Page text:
An Open Letter To Tourists From A Local

A South County resident from birth shares some pearls of wisdom to the tourists who come to visit.

Dear visitors to our fine communities, 

First off, thank you very much for choosing us to be your go-to destination for your summer vacation.

No, seriously. Tourism and beaches are what helps keep our town running smooth. We appreciate the business more than we let on and we hope that you will find this place to be well worth the money.

With that being said, there are a few small rules that some of us local folks would like to address. These may seem like things that you may take for granted, but for us, it can be a real hassle. 

  • If you are ordering lunch somewhere like Iggy's, Aunt Carrie's, or some other place that usually has an absurdly long line, please know what you want BEFORE you get to the window. It is very annoying for not just the people behind you but for the people at the window who are trying to order. We get that it's your turn, but you have no idea how bothersome it can be when you're holding up the line because you don't know what the hell a doughboy is and need some super complex explanation. Plus, sometimes the people who are working there are trying to meet a certain quota and if they do not meet that quota then the owner may not be very happy. This happens a lot more than you think. So please, decide your order before you get in line. And don't forget to tip! 
  • Be prepared for very convoluted directions from us Rhode Islanders. If you are a fellow Rhode Islander, than you may disregard this message. If you are not, then let me explain. A lot of Rhode Islanders have this tendency to give directions by landmarks (or in the case of the extreme Rhode Islanders, landmarks that don't even exist anymore). We know it's not the way that you are familiar with, but just bear with us and do not get too frustrated. We will be more than happy to meet you halfway, especially if you happen to have a map handy or there's a random piece of paper around. We promise we won't try to mislead you with directions. 
  • Do not act like you own the place. You're only here for a certain amount of time. The rest of us live hear year round. Nothing gets locals more riled up than a tourist who acts like a jerk to everybody and tries to act like they own the place.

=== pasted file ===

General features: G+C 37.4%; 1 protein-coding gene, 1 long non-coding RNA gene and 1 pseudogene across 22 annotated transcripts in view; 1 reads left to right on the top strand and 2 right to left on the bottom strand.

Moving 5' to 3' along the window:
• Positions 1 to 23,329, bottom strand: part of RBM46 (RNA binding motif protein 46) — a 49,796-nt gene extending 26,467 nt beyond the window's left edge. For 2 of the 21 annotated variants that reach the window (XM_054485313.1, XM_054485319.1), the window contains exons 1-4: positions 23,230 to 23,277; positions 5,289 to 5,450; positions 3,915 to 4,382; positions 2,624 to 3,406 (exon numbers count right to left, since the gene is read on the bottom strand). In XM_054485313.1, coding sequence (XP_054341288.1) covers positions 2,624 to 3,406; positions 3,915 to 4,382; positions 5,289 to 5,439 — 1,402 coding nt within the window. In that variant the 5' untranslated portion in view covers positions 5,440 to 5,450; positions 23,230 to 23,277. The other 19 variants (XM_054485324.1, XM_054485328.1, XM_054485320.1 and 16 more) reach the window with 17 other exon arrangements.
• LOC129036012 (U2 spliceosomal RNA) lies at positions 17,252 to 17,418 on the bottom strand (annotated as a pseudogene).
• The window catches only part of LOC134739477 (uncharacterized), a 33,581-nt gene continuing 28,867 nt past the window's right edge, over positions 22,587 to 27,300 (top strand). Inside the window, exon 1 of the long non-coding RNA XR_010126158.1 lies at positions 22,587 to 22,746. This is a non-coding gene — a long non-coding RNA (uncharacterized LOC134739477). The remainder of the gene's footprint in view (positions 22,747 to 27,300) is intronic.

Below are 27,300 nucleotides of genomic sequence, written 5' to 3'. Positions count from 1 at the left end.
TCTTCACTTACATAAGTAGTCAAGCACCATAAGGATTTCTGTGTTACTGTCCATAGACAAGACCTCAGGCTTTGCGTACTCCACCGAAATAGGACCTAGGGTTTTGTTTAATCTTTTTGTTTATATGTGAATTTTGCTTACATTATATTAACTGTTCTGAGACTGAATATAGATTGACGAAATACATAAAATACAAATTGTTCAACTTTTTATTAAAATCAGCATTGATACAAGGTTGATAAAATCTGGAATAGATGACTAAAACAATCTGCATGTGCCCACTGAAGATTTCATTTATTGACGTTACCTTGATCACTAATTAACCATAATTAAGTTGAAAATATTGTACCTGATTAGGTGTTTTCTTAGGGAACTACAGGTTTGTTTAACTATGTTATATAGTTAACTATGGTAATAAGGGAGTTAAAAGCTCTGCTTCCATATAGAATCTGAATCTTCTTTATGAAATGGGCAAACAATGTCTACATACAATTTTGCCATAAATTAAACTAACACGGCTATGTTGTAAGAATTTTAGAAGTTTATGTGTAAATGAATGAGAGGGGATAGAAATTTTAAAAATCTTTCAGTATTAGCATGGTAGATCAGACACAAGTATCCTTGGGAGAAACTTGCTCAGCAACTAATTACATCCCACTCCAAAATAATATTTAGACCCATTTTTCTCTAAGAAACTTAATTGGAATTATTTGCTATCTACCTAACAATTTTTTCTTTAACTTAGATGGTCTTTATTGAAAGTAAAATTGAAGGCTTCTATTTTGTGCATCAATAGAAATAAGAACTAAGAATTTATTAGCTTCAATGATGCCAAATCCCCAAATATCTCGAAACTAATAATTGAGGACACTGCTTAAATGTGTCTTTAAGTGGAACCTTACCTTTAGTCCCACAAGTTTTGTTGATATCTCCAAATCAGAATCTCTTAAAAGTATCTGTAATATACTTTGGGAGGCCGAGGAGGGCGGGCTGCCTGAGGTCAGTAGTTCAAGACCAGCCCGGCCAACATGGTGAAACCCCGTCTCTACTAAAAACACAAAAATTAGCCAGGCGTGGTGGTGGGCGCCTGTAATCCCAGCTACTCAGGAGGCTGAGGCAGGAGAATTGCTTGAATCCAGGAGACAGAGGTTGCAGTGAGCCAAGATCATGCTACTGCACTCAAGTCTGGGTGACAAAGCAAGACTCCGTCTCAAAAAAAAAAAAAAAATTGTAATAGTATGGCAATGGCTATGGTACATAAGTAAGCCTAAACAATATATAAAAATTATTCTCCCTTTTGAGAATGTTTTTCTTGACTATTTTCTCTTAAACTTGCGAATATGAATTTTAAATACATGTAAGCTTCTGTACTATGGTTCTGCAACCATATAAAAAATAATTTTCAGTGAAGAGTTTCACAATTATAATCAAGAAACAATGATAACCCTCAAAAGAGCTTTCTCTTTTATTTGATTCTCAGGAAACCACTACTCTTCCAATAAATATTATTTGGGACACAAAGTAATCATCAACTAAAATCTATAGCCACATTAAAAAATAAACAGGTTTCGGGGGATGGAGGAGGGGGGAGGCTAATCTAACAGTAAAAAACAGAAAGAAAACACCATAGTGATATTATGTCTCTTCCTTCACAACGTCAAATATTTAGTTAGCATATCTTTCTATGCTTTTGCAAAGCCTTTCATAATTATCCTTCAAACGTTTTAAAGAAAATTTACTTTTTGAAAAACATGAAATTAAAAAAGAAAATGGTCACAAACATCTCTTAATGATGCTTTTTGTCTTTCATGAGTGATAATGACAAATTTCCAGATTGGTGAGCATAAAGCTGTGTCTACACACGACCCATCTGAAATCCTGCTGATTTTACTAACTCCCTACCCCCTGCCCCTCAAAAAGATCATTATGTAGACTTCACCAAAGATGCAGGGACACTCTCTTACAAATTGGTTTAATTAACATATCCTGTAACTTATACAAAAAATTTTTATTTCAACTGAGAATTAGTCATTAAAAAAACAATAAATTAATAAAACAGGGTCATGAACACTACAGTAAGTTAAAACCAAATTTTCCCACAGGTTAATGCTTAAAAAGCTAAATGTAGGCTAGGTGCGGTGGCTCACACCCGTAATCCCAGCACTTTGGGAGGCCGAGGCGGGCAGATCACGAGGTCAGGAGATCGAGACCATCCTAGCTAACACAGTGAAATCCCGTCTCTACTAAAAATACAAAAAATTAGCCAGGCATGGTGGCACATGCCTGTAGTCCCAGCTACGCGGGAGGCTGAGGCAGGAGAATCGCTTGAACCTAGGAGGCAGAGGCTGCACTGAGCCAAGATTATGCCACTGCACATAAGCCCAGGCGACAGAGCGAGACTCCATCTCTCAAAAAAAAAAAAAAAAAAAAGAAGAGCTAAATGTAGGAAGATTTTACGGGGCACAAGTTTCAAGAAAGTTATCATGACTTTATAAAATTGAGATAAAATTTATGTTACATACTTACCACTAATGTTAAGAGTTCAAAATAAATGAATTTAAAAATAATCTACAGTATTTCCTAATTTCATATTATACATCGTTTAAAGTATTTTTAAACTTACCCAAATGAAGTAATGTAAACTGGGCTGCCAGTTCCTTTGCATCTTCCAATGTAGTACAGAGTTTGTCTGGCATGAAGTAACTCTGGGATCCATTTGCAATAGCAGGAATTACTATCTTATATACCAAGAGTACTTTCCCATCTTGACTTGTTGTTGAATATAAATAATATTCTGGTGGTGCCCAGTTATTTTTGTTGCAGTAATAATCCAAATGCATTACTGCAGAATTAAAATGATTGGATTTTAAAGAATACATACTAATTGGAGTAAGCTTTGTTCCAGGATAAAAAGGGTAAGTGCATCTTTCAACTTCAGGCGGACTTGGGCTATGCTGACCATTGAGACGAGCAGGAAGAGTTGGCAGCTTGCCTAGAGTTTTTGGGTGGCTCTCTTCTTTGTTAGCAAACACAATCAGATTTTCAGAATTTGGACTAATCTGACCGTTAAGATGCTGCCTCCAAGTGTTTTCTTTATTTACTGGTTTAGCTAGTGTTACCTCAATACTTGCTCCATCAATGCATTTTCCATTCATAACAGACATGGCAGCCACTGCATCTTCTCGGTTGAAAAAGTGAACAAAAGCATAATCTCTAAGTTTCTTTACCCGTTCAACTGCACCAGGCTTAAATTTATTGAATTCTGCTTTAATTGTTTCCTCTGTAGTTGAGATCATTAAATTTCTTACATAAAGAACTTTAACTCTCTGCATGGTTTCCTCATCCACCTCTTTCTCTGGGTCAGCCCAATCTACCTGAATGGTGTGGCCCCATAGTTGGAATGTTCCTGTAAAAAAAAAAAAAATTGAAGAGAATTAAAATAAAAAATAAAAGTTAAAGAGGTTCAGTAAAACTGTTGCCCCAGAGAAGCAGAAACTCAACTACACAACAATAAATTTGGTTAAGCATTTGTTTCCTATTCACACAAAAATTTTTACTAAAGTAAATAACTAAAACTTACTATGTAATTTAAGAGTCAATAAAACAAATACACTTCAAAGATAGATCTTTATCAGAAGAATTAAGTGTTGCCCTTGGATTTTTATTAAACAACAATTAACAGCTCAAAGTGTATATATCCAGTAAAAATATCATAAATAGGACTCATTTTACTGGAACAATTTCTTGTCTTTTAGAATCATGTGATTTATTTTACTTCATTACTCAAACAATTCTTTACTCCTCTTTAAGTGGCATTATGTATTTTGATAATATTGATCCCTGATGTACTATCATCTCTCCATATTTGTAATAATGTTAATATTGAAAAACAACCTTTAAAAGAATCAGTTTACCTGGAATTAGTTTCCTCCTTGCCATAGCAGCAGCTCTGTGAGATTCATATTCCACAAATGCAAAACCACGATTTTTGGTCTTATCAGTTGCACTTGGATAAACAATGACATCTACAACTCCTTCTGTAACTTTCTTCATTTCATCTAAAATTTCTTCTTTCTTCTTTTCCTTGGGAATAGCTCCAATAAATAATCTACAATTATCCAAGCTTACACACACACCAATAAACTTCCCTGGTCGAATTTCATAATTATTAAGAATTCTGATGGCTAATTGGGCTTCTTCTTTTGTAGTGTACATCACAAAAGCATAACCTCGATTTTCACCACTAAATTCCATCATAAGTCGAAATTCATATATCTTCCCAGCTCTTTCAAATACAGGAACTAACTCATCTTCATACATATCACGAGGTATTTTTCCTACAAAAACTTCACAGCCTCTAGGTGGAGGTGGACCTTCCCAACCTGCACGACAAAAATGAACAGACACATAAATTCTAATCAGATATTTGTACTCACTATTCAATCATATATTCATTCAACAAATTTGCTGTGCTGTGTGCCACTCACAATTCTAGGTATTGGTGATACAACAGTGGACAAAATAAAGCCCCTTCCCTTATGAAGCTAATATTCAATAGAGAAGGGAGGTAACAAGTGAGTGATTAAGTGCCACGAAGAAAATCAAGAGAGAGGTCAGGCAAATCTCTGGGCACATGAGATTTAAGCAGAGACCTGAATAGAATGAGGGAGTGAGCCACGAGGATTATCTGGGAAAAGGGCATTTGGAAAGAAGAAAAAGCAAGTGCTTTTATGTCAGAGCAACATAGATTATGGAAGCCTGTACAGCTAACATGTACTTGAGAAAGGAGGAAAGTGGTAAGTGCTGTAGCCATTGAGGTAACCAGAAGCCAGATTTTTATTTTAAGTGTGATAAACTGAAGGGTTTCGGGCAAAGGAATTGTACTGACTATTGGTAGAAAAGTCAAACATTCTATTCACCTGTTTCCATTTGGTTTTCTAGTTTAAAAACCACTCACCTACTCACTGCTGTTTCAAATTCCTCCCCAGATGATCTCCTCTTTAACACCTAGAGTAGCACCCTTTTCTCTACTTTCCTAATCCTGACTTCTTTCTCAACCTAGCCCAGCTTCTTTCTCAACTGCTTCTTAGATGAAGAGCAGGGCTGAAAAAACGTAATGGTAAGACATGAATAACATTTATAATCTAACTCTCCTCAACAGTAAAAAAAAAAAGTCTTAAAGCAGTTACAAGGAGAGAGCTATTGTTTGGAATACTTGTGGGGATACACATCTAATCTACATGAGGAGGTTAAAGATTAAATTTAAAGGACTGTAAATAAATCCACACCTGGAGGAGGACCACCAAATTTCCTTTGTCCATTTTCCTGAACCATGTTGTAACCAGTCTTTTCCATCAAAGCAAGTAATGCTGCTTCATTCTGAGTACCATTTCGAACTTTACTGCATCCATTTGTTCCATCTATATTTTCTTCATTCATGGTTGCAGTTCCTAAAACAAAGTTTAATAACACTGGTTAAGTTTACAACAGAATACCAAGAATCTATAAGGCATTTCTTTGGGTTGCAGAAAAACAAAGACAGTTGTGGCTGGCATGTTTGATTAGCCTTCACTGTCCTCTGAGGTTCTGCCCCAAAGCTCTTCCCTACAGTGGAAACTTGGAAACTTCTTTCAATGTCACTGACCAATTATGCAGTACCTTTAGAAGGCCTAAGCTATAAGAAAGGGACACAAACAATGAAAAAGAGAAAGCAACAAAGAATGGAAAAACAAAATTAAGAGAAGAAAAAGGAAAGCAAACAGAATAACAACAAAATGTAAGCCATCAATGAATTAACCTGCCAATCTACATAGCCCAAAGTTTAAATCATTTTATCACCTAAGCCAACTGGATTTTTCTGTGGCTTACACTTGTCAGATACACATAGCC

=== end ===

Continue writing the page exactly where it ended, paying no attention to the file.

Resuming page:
• If you are at the beach and you need to go to the store then for the love of God PLEASE dress properly. There is a reason that "No Shirt, No Shoes, No Service" exists. In the words of a hilarious sign at Stop n' Shop says "Your perfect tan makes our pasty employees feel bad". It doesn't matter if you're running in to get a drink or checking on something, have the common courtesy to cover up a little.
  • If you're going to stay down here, while it's fine to have something familiar like a chain restaurant or fast food at couple times, don't do it every night. Sample the local cuisine and go out to the local restaurants! We have some fine seafood restaurants out here and even if you don't like seafood, you can always go out for Italian, Chinese, or Japanese. There are restaurants around that serve those types of foods too. Regardless of where you go to eat dinner, be sure to be courteous. 
  • While at the beach, pay attention to the flags on the Pavilion. They don't change color just to look pretty. They are an indicator on the safety of the water. Green is good. Yellow is cautious. Red is bad. And by bad I mean riptides. Riptides everywhere. And from personal experience, riptides are NOT to be trifled with. When I was 10 I was only chilling out up to my waist and I lifted my feet up for five seconds and next thing I know, I'm caught in a riptide. Thankfully, a lifeguard saved me because as much of a good swimmer as I was, I did not know the proper way to get out. By the way, the proper way to get out, which I learned afterwards, is to swim parallel to the beach and try not to fight the current too hard. 

By this time all of you locals are probably thinking "Yeah yeah yeah...now what about the traffic?! Come on, you know that's the biggest thing!" and I completely agree with you. So these next three tips have to do with traffic and driving related matters. And let me tell you, there is a need to go over these. 

  • First things first – Yield. Means. Yield. And if you don't know what yield means, it means you must slow down in order for the other person the right of way. It does not mean speed up just as they're going around and nearly get into a car accident. It doesn't matter if it means that you are going onto Route 1 or you're at the Narragansett Rotary (where I tend to run into this way too many times to count), just remember what yield means. And if you're on the rotary and you hear a beeping horn and someone swearing at you, then you likely are doing it wrong.